Chevron suffers double jeopardy in Brazil oil-spill case

Brazilian judges have reinstated a criminal case against Chevron (CVX) over an offshore oil spill in November 2011 despite the company coming to a $150M settlement with prosecutors just over a year ago.

The case may well revive concerns about doing business in Brazil - the prosecutor's office that agreed to the settlement, which led to original charges being dropped - is the one that has worked to re-open the criminal part of the case.

Eleven Chevron employees, as well as the company, are the subject of the case; if found guilty, they could face up to 30 years in prison.

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Comments (14)
  • chopchop0
    , contributor
    Comments (5271) | Send Message
    Guess the economy is tanking more and they can't find enough cash under the couch cushions
    4 Apr 2014, 04:58 AM Reply Like
  • Eric Landis
    , contributor
    Comments (3445) | Send Message
    South America = black hole of investing.
    4 Apr 2014, 09:23 AM Reply Like
  • pemdas1
    , contributor
    Comments (263) | Send Message
    Another Colombian style shake down for CVX, this time in Brazil. Sell all assets there and move on!
    4 Apr 2014, 09:30 AM Reply Like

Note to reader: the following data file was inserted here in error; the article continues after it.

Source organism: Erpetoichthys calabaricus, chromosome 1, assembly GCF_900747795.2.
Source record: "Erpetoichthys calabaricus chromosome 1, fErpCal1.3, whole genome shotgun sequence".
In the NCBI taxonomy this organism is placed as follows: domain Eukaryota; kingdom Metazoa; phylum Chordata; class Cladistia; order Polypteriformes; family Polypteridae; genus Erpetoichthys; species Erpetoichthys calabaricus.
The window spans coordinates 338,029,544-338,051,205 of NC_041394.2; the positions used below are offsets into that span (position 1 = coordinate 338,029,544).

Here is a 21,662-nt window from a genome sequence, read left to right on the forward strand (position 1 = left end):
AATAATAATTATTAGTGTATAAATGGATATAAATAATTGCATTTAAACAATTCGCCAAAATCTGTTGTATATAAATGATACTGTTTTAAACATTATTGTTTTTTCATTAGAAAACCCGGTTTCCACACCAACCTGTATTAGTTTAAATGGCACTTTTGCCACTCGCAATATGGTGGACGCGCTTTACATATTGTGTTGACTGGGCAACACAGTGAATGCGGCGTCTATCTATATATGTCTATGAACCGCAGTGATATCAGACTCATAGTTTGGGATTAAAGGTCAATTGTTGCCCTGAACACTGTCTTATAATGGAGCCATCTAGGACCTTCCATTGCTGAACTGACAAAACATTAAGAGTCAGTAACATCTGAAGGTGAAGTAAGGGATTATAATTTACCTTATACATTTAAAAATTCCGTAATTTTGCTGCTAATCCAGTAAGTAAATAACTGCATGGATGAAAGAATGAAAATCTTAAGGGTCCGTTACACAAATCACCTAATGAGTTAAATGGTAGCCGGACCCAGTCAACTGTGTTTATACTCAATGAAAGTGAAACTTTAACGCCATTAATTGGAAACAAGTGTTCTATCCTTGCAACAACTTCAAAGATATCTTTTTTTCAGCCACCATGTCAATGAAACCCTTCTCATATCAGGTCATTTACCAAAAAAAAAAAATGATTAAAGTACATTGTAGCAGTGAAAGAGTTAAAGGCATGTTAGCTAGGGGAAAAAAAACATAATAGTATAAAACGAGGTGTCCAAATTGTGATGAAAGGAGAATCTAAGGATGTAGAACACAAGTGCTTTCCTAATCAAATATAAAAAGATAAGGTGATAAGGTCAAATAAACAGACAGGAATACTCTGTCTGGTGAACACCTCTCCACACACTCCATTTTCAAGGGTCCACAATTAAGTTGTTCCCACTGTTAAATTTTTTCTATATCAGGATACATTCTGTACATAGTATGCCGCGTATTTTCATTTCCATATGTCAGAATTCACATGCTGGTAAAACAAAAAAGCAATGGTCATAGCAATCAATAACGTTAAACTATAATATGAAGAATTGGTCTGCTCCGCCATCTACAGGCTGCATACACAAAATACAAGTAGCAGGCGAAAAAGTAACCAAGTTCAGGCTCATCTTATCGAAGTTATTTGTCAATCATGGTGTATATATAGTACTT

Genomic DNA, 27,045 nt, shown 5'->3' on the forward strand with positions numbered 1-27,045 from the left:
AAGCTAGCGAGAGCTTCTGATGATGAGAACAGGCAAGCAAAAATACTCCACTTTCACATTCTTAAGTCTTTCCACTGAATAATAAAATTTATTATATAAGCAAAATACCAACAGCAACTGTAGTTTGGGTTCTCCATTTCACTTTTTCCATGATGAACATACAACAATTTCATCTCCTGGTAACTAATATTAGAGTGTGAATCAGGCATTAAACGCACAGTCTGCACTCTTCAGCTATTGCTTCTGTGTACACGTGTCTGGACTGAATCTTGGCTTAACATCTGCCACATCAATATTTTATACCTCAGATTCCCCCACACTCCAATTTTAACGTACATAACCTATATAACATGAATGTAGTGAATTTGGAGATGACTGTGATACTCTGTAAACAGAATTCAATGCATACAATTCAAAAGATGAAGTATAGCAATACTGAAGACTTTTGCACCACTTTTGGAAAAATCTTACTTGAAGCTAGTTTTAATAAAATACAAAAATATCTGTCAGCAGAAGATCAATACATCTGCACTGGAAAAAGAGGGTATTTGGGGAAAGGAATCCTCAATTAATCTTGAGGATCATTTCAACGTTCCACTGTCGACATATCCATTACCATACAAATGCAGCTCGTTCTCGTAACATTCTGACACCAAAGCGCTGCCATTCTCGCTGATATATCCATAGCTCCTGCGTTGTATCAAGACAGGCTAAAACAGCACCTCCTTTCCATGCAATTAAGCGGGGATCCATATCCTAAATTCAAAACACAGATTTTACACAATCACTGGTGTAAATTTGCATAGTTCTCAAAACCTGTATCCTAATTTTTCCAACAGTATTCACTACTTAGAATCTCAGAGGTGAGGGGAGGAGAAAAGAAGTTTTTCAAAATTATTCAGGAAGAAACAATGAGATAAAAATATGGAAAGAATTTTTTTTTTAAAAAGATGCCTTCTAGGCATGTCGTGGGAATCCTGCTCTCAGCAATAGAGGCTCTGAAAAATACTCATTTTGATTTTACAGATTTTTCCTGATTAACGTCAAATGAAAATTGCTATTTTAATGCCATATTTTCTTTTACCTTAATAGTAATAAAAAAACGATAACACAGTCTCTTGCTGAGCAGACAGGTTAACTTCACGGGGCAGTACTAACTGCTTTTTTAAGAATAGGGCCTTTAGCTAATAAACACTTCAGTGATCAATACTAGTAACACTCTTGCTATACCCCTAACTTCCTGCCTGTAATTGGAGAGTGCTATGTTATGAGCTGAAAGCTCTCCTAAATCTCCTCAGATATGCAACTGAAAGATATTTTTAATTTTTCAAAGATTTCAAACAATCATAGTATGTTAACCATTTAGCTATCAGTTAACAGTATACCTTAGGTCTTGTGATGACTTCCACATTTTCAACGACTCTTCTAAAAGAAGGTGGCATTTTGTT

• maxflatus
    , contributor
    Comments (8) | Send Message
    Why do business in Brazil. It's a rigged game.
    4 Apr 2014, 09:52 AM Reply Like
    , contributor
    Comments (5167) | Send Message
    Extortion pure and simple.


    CVX, Leave the country and let them embarrass themselves in the eyes of the world for their lack of prep & $$ for World Cup and the Olympics which Brazil will fail at !


    These countries,Ecuador, Colombia , Brazil, etc. can't have it both ways with extortion being a common part of doing business on top of high entry fees (bribery & corruption) AND taxes.


    Life is too short, and companies like CVX have the tech and knowledge that all these 3rd worlders lack. Enough is enough. Let them fend for themselves.
    They'll realize it minimum 6 mths ,if not sooner, when their populations start to revolt which Brazil is now on the cusp.
    4 Apr 2014, 10:05 AM Reply Like
  • Patience29
    , contributor
    Comments (230) | Send Message
    Since the prosecutors and judges have obviously been in cahoots, drumming up charges and manipulating this case against CVX since the get-go, it is apparent who the real criminals are.


    I especially feel badly for the 11 employees who may well be pawns (hostages, really) used by the Brazilian government, threatening 30-year sentences, in order to force their will upon CVX to give them what they want.


    Let this be a lesson to the rest of the international energy community and beyond: steer clear and/or bail out of Brazil...and don't look back. They're not to be trusted.